Fathi Ghaben, celebrated Palestinian artist, passes away after being denied medical treatment outside Gaza, highlighting healthcare crisis in the enclave.
Acknowledging Israel’s right to self-defence in the face of Hamas’ attacks of “unprecedented brutality,” Russian President Vladimir Putin emphasised the “creation of an independent Palestine state with East Jerusalem as its capital” to resolve the issue, TASS reported.
Russia proceeds “from the postulate, a negotiated solution to the Palestinian-Israeli conflict has no alternatives,” said Putin while speaking at the Commonwealth of Independent States (CIS) summit here on Friday.
“The negotiations’ goal should be the implementation of the United Nations’ two-state formula, which implies the creation of an independent Palestinian state with East Jerusalem as its capital, coexisting in peace and security with Israel, which, of course, as we have seen, has come under an attack of unprecedented brutality. Of course, it has the right to defend itself. It has the right to ensure its peaceful existence,” Putin said at the summit, stressing that “it is crucial to work for resolving this issue by peaceful means.”
“The way I see it, in a situation like this and in this particular place, there is simply no alternative [to two independent states],” he concluded, according to TASS.
Putin’s visit to Kyrgyzstan marked his first foreign trip following the issuance of an arrest warrant by the International Criminal Court (ICC) for alleged war crimes. The two-day trip included his participation in a CIS summit, a regional organisation comprised of former Soviet republics. Putin’s international presence came amid discussions about Russia’s diminishing influence in the region, Al Jazeera reported.
Despite rarely leaving Russia since the deployment of troops in Ukraine in early 2022, Putin is expected to travel to China for the third Belt and Road Forum in Beijing next week.
It’s worth noting that Kyrgyzstan and China are not ICC members and are not subject to its jurisdiction.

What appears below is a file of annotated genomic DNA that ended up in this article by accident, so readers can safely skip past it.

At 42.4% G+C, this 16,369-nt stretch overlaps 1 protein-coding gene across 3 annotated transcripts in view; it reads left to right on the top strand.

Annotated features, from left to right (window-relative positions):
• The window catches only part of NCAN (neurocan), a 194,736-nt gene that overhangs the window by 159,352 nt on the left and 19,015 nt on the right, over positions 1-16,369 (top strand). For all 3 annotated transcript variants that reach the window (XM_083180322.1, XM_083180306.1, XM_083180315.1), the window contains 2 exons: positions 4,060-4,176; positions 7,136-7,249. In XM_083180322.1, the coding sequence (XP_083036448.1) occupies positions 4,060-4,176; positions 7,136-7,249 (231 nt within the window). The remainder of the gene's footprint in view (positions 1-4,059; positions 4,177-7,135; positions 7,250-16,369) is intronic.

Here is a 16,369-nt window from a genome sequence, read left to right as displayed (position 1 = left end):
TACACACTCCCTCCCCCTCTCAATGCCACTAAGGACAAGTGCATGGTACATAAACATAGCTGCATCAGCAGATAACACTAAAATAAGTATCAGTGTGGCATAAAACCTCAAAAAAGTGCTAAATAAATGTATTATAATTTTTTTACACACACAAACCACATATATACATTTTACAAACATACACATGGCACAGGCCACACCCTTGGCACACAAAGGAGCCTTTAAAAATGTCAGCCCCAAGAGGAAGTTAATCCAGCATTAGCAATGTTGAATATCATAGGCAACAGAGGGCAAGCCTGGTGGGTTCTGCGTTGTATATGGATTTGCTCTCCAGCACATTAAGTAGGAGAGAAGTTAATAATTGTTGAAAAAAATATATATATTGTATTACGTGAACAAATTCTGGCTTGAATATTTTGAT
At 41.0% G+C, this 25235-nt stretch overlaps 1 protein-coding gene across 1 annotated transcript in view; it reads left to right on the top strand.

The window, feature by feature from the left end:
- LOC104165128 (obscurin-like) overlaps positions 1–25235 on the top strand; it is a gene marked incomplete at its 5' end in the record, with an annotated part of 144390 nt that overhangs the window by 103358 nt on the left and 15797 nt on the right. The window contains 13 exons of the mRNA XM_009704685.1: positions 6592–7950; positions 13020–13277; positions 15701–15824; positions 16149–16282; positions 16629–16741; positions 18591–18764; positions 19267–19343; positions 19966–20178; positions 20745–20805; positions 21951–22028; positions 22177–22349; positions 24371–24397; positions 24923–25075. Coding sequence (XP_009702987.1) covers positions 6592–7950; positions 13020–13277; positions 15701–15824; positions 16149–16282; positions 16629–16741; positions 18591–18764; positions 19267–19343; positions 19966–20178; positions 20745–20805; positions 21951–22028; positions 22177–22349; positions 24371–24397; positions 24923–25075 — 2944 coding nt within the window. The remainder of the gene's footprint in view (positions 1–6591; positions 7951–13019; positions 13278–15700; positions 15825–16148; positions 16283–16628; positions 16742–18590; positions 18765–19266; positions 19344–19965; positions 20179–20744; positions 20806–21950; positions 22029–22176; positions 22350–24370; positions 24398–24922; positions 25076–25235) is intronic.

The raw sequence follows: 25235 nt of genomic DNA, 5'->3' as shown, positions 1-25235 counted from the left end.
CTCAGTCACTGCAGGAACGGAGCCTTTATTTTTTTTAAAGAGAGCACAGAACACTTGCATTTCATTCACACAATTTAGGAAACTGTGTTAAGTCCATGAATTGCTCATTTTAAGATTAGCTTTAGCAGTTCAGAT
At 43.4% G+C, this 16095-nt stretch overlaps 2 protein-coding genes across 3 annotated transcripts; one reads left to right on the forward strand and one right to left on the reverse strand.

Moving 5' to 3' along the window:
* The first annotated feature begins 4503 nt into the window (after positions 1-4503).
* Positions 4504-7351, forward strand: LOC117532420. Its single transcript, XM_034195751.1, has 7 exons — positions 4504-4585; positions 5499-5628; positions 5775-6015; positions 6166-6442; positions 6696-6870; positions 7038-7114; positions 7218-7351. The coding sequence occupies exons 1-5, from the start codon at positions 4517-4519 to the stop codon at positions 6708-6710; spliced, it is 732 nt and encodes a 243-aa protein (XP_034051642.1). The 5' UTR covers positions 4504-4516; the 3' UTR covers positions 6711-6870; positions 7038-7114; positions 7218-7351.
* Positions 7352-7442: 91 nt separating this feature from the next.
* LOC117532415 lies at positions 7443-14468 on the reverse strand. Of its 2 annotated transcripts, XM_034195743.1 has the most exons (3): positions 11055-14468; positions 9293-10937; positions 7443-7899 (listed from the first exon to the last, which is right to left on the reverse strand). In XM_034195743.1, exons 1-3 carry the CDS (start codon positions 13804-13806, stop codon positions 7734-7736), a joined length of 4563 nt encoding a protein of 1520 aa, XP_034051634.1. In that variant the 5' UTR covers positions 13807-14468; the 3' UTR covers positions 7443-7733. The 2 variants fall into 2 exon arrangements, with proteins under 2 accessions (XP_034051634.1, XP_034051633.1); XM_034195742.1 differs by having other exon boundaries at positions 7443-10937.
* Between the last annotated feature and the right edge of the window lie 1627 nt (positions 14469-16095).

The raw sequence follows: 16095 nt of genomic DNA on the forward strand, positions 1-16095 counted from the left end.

During a meeting with Kyrgyz President Sadyr Japarov, Putin reaffirmed Russia’s status as a key trade partner and the largest investor in Kyrgyzstan, emphasizing their commitment to furthering cooperation. Putin praised the significant growth in Russian-Kyrgyz trade, although some Western analysts suspect this growth may be connected to Russian businesses bypassing sanctions.
“I would like to thank the president for the invitation. We have good reasons [to be here], but even without reason, this visit is long overdue,” Putin said.
Last week, the central bank of Kyrgyzstan urged local banks to enhance controls to comply with Western sanctions against Moscow. In July, the United States imposed sanctions on four Kyrgyz companies for re-exporting electronic components and technology to Russia, as reported by Al Jazeera.
Putin is expected to partake in ceremonies marking the 20th anniversary of the opening of Russia’s airbase near Kant, Kyrgyzstan, which enables Moscow to project influence in the region.
In March, the ICC issued a warrant for Putin and Russia’s rights commissioner, Maria Lvova-Belova, over allegations of deporting Ukrainian children to Russia. Russia, not recognizing the ICC’s authority, rejected the warrant as “illegal.”
To ensure diplomatic representation in previous instances, Russia had sent Foreign Minister Sergey Lavrov in place of Putin to the BRICS summit in August, Al Jazeera reported.